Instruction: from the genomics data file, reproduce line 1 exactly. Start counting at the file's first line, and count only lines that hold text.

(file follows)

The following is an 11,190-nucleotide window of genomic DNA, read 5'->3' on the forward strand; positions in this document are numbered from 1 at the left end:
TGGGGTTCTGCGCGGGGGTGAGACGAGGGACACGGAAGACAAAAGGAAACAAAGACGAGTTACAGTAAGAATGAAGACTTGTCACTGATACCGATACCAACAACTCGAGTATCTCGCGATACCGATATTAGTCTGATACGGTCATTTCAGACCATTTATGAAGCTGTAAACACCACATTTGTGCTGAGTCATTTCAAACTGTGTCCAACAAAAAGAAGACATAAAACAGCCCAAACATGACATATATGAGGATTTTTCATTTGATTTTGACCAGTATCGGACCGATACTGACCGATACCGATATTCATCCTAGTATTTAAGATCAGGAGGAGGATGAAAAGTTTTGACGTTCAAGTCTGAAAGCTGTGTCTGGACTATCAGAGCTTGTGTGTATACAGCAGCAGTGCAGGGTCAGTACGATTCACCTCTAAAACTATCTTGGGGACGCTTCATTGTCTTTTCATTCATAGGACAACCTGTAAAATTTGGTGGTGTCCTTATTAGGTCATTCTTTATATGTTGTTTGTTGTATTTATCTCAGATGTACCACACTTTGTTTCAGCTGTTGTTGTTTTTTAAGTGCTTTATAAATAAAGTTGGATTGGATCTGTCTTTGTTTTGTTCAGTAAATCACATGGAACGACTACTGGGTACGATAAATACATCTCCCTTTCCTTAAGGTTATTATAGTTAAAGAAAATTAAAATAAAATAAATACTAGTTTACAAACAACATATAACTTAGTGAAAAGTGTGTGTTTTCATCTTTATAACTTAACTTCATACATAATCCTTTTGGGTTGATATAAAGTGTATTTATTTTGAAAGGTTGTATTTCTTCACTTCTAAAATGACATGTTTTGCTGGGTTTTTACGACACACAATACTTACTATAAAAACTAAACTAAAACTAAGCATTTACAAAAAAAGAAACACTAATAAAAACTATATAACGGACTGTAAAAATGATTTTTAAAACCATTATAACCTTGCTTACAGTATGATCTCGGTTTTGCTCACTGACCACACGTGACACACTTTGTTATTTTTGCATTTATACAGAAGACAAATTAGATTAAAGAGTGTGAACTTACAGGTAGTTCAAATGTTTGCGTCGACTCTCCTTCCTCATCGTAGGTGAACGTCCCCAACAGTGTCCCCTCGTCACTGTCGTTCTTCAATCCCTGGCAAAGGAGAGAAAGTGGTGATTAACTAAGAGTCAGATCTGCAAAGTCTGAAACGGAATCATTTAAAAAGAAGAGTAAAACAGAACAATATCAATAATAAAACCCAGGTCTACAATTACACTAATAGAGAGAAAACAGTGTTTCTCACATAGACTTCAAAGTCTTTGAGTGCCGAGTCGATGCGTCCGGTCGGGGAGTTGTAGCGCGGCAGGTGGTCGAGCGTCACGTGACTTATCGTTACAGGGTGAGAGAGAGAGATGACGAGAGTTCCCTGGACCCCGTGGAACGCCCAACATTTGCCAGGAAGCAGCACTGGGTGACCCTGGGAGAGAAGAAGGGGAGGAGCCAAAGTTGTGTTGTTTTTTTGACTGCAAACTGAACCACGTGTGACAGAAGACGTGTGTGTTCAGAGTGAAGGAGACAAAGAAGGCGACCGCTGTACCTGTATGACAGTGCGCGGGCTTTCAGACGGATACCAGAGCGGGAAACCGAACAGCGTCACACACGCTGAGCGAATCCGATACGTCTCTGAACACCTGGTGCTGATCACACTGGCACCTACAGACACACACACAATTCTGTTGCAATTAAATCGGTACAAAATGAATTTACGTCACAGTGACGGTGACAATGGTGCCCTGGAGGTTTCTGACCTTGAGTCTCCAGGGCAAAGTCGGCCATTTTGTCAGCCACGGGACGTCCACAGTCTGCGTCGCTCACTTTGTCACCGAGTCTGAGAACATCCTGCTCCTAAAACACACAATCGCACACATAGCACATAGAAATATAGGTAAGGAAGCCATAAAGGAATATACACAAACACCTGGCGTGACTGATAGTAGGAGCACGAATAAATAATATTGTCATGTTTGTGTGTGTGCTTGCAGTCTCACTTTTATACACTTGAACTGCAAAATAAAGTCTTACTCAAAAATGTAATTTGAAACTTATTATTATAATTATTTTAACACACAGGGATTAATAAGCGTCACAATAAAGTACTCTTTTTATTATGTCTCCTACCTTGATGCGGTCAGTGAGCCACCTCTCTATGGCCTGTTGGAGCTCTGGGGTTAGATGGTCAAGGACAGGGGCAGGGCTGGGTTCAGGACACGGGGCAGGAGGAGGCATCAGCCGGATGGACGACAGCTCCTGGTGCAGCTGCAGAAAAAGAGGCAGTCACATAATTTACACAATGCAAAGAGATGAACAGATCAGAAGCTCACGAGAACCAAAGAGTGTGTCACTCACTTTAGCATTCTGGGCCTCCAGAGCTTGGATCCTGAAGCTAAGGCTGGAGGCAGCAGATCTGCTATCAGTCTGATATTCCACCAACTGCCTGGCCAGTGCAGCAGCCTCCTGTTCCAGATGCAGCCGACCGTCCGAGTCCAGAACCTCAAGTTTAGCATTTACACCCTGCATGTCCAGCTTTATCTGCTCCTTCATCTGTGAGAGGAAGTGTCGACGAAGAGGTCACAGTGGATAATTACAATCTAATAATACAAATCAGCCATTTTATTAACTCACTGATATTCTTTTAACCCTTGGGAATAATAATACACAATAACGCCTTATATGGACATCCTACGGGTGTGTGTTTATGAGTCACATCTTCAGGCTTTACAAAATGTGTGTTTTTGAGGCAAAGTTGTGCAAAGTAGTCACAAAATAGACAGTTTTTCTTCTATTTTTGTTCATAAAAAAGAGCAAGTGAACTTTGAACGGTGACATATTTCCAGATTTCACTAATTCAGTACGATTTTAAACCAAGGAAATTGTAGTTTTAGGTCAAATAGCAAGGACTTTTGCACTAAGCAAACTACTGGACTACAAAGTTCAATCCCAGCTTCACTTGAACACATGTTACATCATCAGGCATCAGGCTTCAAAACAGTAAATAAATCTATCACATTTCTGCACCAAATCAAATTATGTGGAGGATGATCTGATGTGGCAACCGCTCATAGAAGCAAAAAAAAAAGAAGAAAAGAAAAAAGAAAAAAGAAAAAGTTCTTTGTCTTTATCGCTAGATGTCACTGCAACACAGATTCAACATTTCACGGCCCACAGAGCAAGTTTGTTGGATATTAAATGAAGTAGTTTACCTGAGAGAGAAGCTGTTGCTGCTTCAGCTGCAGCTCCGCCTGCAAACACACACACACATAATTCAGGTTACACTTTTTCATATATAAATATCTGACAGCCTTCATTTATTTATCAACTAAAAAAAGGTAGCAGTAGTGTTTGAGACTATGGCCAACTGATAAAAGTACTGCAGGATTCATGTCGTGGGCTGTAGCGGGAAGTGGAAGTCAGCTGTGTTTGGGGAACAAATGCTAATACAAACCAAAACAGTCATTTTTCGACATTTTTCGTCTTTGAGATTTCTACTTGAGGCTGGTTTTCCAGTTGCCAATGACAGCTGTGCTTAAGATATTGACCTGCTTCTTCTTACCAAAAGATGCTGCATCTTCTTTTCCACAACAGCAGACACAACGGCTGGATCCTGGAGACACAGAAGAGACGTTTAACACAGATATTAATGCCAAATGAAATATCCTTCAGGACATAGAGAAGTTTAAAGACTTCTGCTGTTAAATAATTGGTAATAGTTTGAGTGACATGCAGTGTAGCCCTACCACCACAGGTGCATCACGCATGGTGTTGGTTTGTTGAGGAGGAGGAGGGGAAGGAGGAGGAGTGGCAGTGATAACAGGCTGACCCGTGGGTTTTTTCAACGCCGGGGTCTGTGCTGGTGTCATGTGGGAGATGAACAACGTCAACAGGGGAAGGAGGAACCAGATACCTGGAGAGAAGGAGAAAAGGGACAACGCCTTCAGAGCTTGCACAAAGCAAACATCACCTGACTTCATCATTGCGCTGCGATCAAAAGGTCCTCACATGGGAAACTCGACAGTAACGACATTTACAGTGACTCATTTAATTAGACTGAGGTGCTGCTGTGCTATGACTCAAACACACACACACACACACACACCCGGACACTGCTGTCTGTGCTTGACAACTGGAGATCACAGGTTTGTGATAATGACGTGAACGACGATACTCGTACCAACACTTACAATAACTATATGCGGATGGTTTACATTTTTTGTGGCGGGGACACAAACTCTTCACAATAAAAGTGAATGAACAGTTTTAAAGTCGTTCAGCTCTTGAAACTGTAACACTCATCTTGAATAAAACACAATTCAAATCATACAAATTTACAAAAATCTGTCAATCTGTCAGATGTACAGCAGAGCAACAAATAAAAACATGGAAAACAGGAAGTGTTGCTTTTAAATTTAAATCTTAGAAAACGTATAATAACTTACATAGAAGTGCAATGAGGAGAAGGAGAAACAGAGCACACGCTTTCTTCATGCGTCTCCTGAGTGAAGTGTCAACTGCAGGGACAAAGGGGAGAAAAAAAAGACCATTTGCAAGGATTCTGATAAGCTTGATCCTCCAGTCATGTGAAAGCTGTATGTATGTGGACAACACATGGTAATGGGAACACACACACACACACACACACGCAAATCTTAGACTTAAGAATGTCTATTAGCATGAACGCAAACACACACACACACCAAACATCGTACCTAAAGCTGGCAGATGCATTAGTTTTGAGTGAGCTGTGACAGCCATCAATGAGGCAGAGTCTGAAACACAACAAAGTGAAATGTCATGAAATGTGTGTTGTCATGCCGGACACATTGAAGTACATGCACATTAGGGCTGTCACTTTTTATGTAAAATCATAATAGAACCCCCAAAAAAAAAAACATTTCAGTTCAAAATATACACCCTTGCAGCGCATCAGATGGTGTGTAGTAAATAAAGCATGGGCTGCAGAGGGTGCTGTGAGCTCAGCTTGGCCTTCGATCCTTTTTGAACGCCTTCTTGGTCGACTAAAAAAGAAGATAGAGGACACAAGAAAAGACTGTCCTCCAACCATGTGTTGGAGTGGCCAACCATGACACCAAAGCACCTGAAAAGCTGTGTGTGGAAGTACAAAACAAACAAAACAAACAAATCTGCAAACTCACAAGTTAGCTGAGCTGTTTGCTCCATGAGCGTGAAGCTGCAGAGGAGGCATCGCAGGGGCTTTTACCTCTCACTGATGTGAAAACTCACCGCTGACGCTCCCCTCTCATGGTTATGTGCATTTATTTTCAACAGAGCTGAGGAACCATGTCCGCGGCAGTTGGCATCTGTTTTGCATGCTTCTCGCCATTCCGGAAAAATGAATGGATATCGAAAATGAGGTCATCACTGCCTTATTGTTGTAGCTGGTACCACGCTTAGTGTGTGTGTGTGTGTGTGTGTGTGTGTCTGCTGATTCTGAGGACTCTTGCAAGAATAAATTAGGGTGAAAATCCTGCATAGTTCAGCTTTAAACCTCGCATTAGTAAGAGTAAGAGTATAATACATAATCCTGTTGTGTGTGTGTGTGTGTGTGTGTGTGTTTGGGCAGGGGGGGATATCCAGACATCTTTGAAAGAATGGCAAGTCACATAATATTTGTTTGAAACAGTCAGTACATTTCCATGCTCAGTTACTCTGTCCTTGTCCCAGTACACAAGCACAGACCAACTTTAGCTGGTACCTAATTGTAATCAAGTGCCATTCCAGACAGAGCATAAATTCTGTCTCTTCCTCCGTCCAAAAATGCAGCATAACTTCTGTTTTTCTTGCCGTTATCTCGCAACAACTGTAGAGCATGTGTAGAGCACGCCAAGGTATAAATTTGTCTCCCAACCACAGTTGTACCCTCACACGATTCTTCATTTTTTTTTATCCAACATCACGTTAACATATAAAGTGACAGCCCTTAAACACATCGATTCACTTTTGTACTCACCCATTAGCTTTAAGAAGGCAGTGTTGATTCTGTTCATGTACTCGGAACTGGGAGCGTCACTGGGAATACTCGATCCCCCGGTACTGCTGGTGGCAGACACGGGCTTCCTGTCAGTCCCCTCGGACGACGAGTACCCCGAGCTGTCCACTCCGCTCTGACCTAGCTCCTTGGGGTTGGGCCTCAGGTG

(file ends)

The following is an 11,190-nucleotide window of genomic DNA, read 5'->3' on the forward strand; positions in this document are numbered from 1 at the left end: